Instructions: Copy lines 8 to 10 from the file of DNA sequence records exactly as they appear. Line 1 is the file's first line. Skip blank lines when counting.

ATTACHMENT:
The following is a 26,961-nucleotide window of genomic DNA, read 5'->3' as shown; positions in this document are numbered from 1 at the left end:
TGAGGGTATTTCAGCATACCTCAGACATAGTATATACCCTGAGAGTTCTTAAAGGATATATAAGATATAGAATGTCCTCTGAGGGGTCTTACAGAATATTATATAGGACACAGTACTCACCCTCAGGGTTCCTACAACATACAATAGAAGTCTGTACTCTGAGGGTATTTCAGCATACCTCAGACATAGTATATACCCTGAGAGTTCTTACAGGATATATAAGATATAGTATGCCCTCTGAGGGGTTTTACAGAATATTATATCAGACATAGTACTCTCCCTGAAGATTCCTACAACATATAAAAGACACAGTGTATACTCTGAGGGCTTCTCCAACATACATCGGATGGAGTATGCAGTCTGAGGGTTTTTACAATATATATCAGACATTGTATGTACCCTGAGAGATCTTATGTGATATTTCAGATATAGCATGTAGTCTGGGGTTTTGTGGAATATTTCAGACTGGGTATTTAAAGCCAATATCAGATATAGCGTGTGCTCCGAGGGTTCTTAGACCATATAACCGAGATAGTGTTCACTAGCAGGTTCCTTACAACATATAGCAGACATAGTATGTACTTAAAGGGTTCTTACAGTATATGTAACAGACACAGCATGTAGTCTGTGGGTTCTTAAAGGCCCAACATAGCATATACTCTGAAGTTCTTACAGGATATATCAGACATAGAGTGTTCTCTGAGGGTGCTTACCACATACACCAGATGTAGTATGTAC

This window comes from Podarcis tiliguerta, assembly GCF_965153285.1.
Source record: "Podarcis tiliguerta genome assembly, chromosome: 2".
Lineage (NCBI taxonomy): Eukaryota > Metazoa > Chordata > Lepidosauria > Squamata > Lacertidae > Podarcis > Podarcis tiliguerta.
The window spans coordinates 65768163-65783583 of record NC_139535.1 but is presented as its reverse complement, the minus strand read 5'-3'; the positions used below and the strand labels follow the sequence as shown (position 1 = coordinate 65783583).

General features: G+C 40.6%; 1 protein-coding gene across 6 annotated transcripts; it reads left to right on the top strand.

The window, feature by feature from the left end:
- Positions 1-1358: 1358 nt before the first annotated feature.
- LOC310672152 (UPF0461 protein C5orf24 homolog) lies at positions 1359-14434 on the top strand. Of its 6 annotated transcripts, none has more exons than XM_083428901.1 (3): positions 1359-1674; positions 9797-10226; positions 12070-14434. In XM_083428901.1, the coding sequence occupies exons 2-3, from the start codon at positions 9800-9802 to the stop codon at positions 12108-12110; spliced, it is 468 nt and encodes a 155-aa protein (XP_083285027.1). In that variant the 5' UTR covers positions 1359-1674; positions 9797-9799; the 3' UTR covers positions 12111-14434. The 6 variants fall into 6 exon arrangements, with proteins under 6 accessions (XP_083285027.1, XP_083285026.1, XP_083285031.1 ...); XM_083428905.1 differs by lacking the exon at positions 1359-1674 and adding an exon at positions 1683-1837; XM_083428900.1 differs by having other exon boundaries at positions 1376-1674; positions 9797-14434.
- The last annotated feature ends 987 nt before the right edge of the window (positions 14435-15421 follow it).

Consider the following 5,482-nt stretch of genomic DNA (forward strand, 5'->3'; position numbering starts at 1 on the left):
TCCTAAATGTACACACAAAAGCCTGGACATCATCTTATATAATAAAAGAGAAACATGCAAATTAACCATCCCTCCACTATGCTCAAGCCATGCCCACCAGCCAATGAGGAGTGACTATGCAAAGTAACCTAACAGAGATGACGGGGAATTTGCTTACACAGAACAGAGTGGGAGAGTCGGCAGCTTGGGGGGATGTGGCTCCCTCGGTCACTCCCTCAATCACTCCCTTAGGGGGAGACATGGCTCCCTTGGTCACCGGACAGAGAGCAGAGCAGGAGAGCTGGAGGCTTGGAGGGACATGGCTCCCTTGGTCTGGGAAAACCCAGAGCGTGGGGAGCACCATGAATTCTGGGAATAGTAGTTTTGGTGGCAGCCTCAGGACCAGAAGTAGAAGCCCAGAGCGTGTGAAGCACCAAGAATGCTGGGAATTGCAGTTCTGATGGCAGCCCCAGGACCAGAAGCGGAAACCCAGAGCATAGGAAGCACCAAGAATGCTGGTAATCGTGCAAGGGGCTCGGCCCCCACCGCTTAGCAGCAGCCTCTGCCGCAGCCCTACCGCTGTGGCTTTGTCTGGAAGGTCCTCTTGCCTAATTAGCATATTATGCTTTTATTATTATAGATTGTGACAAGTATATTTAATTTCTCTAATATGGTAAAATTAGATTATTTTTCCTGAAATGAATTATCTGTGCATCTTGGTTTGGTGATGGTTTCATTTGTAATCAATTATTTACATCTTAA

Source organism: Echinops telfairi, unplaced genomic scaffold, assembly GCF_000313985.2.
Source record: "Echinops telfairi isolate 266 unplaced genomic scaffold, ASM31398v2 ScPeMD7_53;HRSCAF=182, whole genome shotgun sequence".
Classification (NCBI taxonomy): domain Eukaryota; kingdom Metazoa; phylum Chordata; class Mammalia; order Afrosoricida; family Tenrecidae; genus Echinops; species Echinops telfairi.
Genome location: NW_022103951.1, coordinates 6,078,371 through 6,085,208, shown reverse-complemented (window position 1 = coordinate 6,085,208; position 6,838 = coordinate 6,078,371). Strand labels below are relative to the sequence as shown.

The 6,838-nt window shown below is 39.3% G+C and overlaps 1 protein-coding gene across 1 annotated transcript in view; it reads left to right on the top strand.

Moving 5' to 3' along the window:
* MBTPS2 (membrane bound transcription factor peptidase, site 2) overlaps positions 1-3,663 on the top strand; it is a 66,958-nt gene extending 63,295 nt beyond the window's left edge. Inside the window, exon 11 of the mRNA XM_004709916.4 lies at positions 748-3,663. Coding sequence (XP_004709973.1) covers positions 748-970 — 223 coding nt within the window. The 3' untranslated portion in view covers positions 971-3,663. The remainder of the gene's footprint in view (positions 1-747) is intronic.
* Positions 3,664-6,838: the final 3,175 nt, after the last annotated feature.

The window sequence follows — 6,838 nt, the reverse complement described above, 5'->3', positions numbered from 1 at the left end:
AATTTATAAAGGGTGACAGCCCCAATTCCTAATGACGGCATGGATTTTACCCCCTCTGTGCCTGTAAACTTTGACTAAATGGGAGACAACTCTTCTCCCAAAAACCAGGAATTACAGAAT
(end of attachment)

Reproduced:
The window, feature by feature from the left end:
- Positions 1-1358: 1358 nt before the first annotated feature.
- LOC310672152 (UPF0461 protein C5orf24 homolog) lies at positions 1359-14434 on the top strand. Of its 6 annotated transcripts, none has more exons than XM_083428901.1 (3): positions 1359-1674; positions 9797-10226; positions 12070-14434. In XM_083428901.1, the coding sequence occupies exons 2-3, from the start codon at positions 9800-9802 to the stop codon at positions 12108-12110; spliced, it is 468 nt and encodes a 155-aa protein (XP_083285027.1). In that variant the 5' UTR covers positions 1359-1674; positions 9797-9799; the 3' UTR covers positions 12111-14434. The 6 variants fall into 6 exon arrangements, with proteins under 6 accessions (XP_083285027.1, XP_083285026.1, XP_083285031.1 ...); XM_083428905.1 differs by lacking the exon at positions 1359-1674 and adding an exon at positions 1683-1837; XM_083428900.1 differs by having other exon boundaries at positions 1376-1674; positions 9797-14434.